Gary Brandt checks prices over a cup of Mountain Mudd coffee.
He questioned, "Do you know what propane prices are doing this morning?"
The cost of propane is about enough to give someone sticker shock.
Brandt said, "Prices were around $1.50 a couple weeks ago. Now our price on propane in Geneva, Nebraska for example, is about $4.75. You've got $3 increase in ten days."
Brandt says some of the reason is the additional propane needed to dry corn during a wetter than expected harvest. But that may be a small factor compared to pipeline problems, and the cold.
"It's been incredibly cold in the north -- Minnesota, Wisconsin -- they've been using propane like crazy," he said.
Several states have declared emergencies, with town hall meetings scheduled in Wisconsin.
"You hear it every day, there are people down to 5 percent, 10 percent; they're going to be out," Deanna Farley said following a meeting in her community.
At CPI, the co-op has propane on hand to fulfill contracts and it's a good thing they do.
Gary Brandt said, "We're selling propane for a dollar less than it costs us to get it, so we're using a blend of our inventory plus our contract to take it as easy as possible on our customers because everybody has to have a warm house."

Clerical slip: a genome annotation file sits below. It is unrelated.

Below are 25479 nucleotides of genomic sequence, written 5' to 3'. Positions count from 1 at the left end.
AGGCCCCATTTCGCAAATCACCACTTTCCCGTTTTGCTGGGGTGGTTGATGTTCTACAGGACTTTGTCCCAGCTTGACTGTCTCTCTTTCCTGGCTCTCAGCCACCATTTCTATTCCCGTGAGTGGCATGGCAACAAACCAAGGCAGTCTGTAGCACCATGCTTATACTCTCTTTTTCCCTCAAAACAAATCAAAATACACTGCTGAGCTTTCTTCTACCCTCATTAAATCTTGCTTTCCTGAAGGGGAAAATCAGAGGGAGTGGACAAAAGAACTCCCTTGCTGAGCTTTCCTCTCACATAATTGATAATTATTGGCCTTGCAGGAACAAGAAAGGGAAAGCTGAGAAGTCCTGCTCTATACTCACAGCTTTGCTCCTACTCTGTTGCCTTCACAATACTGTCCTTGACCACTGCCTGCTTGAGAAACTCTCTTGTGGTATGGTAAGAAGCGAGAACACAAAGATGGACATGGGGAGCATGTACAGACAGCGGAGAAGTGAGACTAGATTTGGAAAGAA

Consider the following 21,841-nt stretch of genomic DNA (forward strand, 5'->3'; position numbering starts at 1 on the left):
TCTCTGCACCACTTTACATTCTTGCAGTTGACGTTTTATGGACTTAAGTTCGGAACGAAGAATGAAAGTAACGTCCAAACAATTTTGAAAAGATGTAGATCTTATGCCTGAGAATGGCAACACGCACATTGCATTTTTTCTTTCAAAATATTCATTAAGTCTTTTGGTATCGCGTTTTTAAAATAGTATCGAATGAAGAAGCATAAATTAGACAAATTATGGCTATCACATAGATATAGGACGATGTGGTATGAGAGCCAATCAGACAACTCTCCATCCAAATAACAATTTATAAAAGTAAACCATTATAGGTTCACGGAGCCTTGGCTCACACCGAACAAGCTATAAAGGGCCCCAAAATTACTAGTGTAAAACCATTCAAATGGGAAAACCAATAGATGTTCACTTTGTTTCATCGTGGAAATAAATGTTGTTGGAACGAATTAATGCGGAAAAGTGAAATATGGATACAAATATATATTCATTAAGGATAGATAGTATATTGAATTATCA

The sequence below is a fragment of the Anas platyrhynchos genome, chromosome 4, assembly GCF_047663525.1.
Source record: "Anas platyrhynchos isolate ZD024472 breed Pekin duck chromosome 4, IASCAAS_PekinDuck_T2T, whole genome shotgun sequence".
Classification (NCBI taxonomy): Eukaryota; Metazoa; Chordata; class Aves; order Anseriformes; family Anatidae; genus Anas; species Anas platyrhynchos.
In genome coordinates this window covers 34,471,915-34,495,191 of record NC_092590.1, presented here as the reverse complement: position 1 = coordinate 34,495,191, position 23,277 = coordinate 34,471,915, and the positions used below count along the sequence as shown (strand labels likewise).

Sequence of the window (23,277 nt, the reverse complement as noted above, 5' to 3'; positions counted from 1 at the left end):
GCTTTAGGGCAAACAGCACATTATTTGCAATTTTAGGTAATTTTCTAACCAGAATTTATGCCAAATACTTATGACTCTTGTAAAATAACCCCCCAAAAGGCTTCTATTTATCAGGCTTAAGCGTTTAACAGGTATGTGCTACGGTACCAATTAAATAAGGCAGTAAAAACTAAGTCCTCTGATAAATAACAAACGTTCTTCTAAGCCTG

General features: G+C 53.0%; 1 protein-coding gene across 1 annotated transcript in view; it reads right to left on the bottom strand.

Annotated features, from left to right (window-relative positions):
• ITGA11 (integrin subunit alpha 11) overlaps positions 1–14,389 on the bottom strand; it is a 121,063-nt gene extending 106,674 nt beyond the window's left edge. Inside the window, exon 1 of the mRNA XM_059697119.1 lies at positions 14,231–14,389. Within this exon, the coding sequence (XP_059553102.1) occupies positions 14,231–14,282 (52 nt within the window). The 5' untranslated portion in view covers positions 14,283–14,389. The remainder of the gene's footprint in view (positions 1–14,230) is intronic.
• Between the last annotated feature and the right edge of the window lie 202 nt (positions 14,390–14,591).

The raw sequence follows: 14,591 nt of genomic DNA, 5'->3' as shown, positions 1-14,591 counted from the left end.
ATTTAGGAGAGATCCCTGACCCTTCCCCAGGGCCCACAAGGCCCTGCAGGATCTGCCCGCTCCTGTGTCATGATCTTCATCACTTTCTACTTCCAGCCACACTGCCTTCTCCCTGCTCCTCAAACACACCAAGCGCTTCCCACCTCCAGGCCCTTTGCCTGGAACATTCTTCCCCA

Much of that propane is used on the farm.
"It's all about keeping warm, not just people, animals as well," Brandt said.
CPI has temporarily waived rules. Customers don't have to place a full order to have propane delivered, but as much as possible, they are asking people to conserve.
Brandt said, "We're encouraging people to skate by using as little as they can, because we don't really want to sell this expensive propane. We want to wait until price drops, then we can fill everybody's tanks back up."
With political pressure across the Midwest, Brandt expects supplies to ramp back up, and the price to fall back down.
"As soon as we get caught up on inventories, we're going to see price plummet down probably just as fast as it went up," he said.